, Volume 35, Issue 3, pp 993–1005 | Cite as

Variations of the angiotensin II type 1 receptor gene are associated with extreme human longevity

  • Ariela Benigni
  • Silvia OrisioEmail author
  • Marina Noris
  • Paraskevas Iatropoulos
  • Davide Castaldi
  • Kei Kamide
  • Hiromi Rakugi
  • Yasumichi Arai
  • Marta Todeschini
  • Giulia Ogliari
  • Enyu Imai
  • Yasuyuki Gondo
  • Nobuyoshi Hirose
  • Daniela Mari
  • Giuseppe Remuzzi


Longevity phenotype in humans results from the influence of environmental and genetic factors. Few gene polymorphisms have been identified so far with a modest effect on lifespan leaving room for the search of other players in the longevity game. It has been recently demonstrated that targeted disruption of the mouse homolog of the human angiotensin II type 1 receptor (AT1R) gene (AGTR1) translates into marked prolongation of animal lifespan (Benigni et al., J Clin Invest 119(3):524–530, 2009). Based on the above study in mice, here we sought to search for AGTR1 variations associated to reduced AT1 receptor protein levels and to prolonged lifespan in humans. AGTR1 was sequenced in 173 Italian centenarians and 376 younger controls. A novel non-synonymous mutation was detected in a centenarian. Two polymorphisms in AGTR1 promoter, rs422858 and rs275653, in complete linkage disequilibrium, were significantly associated with the ability to attain extreme old age. We then replicated the study of rs275653 in a large independent cohort of Japanese origin (598 centenarians and semi-supercentenarians, 422 younger controls) and indeed confirmed its association with exceptional old age. In combined analyses, rs275653 was associated to extreme longevity either at recessive model (P = 0.007, odds ratio (OR) 3.57) or at genotype level (P = 0.015). Significance was maintained after correcting for confounding factors. Fluorescence activated cell sorting analysis revealed that subjects homozygous for the minor allele of rs275653 had less AT1R-positive peripheral blood polymorphonuclear cells. Moreover, rs275653 was associated to lower blood pressure in centenarians. These findings highlight the role of AGTR1 as a possible candidate among longevity-enabling genes.


Angiotensin II type I receptor Genetic polymorphism Centenarians Human longevity 



Angiotensin II type 1 receptor


Angiotensin II type 1A receptor


Angiotensin II type 1B receptor


Mouse deficient for angiotensin II type 1A receptor


Human angiotensin II type 1 receptor gene


Forkhead box O3A


Reactive oxygen species


Angiotensin II


National Center of Biotechnology Information


Peripheral blood mononuclear cells


Polymorphonuclear cells


Odds ratio


Fluorescence activated cell sorting





The generous support of Fondazione ART per la Ricerca sui Trapianti ONLUS (Milan, Italy) and of Fondazione Aiuti per la Ricerca sulle Malattie Rare, Bergamo, Italy, and of Istituto Edizioni ATLAS SpA, Bergamo, Italy is acknowledged. The authors thank the Istituto Italiano Edizioni ATLAS S.p.A for the grant for printing colour figures. The authors are indebted to Dr. Rossella Piras, recipient of a fellowship of Fondazione ART, for the invaluable help in gene sequencing and to Dr. Antonietta Chianca, Ph.D., for elrm analysis.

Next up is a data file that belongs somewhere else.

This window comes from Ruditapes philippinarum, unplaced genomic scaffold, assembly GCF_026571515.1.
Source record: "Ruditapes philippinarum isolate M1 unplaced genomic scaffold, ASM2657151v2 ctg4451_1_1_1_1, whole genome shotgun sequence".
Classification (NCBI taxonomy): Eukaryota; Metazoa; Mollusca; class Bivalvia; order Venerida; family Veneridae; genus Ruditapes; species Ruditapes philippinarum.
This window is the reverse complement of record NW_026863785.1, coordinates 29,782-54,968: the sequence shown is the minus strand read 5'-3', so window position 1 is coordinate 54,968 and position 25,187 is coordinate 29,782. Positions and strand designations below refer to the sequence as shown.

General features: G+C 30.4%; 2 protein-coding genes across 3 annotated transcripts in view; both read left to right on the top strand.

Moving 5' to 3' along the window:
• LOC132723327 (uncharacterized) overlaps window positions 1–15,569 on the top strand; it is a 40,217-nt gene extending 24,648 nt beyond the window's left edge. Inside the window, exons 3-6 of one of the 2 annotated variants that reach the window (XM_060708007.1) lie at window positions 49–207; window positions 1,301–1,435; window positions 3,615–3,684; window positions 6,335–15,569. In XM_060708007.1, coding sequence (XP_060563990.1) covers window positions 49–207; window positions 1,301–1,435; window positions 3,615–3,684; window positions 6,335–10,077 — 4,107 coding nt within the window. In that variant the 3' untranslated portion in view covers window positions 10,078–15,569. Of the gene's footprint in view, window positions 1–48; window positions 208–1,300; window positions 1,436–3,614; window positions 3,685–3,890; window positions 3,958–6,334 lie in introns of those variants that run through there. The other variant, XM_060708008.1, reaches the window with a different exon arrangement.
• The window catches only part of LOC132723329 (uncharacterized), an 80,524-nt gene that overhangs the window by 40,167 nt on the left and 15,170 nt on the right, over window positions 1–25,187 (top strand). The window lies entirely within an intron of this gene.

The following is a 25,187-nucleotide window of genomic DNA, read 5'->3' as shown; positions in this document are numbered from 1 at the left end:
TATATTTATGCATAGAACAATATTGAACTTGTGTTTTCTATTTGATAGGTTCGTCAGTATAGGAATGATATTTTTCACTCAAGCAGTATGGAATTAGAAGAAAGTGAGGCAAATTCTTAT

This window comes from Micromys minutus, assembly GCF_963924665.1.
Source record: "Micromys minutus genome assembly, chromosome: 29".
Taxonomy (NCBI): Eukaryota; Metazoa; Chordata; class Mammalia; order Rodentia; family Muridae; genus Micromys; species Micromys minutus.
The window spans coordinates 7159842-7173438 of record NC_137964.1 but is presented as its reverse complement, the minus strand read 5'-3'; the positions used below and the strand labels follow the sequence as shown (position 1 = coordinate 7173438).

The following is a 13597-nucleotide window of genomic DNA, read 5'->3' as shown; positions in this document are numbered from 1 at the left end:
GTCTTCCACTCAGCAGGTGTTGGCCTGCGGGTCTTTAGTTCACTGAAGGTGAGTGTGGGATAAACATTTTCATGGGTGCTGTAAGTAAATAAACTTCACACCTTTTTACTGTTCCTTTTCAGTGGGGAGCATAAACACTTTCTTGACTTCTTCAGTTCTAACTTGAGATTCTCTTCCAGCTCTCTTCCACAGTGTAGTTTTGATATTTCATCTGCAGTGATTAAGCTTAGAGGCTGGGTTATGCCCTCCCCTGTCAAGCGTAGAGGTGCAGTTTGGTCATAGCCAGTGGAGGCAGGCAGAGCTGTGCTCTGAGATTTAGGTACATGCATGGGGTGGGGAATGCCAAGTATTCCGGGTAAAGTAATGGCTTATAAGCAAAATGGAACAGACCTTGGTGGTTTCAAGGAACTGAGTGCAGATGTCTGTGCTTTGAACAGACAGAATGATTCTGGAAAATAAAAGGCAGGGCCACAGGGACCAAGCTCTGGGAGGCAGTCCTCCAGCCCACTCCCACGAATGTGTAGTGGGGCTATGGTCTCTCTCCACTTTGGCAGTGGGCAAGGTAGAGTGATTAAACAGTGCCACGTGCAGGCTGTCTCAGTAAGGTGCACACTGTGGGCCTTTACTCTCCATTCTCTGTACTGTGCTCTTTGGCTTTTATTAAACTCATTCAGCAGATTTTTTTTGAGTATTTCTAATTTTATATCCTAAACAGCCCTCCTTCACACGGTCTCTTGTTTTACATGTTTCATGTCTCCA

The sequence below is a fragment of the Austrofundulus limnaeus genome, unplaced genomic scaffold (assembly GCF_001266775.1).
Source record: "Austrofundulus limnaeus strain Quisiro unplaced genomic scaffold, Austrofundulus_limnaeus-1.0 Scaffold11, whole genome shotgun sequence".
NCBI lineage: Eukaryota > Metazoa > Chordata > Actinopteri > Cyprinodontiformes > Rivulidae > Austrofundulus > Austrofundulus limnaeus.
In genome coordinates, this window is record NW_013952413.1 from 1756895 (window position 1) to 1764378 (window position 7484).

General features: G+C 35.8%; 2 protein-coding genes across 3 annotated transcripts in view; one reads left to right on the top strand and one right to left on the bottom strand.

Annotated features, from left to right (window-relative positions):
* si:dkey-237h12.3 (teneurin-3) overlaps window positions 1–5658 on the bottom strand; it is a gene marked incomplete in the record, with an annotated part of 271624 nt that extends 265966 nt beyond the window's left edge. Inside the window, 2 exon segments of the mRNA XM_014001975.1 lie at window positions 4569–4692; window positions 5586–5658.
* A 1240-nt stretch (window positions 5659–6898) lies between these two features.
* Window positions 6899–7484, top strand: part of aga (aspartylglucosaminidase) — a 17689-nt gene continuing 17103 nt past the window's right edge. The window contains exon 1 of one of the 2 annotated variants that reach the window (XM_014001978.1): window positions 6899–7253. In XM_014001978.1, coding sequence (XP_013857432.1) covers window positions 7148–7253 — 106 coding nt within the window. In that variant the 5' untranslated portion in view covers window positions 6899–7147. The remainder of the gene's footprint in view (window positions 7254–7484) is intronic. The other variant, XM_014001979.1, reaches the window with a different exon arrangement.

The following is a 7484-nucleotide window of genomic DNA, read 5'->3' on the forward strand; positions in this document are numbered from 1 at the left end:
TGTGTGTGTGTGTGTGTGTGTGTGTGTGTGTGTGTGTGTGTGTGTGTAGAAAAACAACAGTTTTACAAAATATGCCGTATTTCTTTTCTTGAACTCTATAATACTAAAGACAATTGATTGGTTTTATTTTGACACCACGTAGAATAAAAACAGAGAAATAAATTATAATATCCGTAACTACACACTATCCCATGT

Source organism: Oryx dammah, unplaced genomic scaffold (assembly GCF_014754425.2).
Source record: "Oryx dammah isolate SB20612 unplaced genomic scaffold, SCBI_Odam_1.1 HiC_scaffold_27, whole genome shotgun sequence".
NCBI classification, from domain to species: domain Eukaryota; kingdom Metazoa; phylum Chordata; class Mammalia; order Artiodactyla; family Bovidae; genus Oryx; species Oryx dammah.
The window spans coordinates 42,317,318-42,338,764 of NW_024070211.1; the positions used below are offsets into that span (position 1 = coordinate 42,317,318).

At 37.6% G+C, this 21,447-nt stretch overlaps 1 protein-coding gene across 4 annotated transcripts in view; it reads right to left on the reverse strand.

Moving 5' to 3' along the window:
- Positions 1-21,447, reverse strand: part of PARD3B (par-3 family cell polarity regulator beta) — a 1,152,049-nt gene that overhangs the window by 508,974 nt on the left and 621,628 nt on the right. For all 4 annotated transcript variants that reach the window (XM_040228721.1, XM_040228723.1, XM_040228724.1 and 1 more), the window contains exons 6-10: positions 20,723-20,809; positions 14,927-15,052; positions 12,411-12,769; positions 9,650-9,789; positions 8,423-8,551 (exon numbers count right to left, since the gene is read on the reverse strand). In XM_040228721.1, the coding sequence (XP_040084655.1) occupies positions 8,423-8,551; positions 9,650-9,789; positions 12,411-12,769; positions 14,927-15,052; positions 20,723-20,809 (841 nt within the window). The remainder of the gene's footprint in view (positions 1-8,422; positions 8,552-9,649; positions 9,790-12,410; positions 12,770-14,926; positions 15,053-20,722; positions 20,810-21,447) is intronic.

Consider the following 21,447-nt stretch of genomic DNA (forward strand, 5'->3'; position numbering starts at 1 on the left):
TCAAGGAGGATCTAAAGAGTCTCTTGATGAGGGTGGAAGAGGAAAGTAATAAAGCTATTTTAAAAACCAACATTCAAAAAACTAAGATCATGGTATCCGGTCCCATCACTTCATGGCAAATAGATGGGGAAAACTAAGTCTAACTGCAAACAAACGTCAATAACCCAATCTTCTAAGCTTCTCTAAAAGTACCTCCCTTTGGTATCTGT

Supplementary material

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Copyright information

© American Aging Association 2012

Authors and Affiliations

  • Ariela Benigni
    • 1
  • Silvia Orisio
    • 1
    Email author
  • Marina Noris
    • 2
  • Paraskevas Iatropoulos
    • 3
  • Davide Castaldi
    • 4
  • Kei Kamide
    • 5
  • Hiromi Rakugi
    • 5
  • Yasumichi Arai
    • 6
  • Marta Todeschini
    • 2
  • Giulia Ogliari
    • 7
  • Enyu Imai
    • 8
  • Yasuyuki Gondo
    • 9
  • Nobuyoshi Hirose
    • 6
  • Daniela Mari
    • 7
  • Giuseppe Remuzzi
    • 10
    • 11
  1. 1.Department of Molecular MedicineMario Negri Institute for Pharmacological ResearchBergamoItaly
  2. 2.Transplant Research Center, “Chiara Cucchi De Alessandri & Gilberto Crespi”Mario Negri Institute for Pharmacological ResearchRanicaItaly
  3. 3.Clinical Research Center for Rare Diseases “Aldo e Cele Daccò”Mario Negri Institute for Pharmacological ResearchRanicaItaly
  4. 4.Ph.D. School of Informatics, DISCoUniversity of Milan—BicoccaMilanItaly
  5. 5.Department of Geriatric Medicine and NephrologyOsaka University Graduate School of MedicineOsakaJapan
  6. 6.Division of Geriatric Medicine, Department of Internal MedicineKeio University School of MedicineTokyoJapan
  7. 7.Department of Medical Sciences, Geriatric Unit, IRCCS Ca’ Granda Foundation Maggiore Policlinico HospitalUniversity of MilanMilanItaly
  8. 8.Department of NephrologyNagoya University Graduate School of MedicineNagoyaJapan
  9. 9.Department of Clinical Thanatology and Geriatric Behavioral ScienceOsaka University Graduate School of MedicineOsakaJapan
  10. 10.Mario Negri Institute for Pharmacological ResearchBergamoItaly
  11. 11.Unit of Nephrology and DialysisAzienda Ospedaliera Ospedali Riuniti di BergamoBergamoItaly

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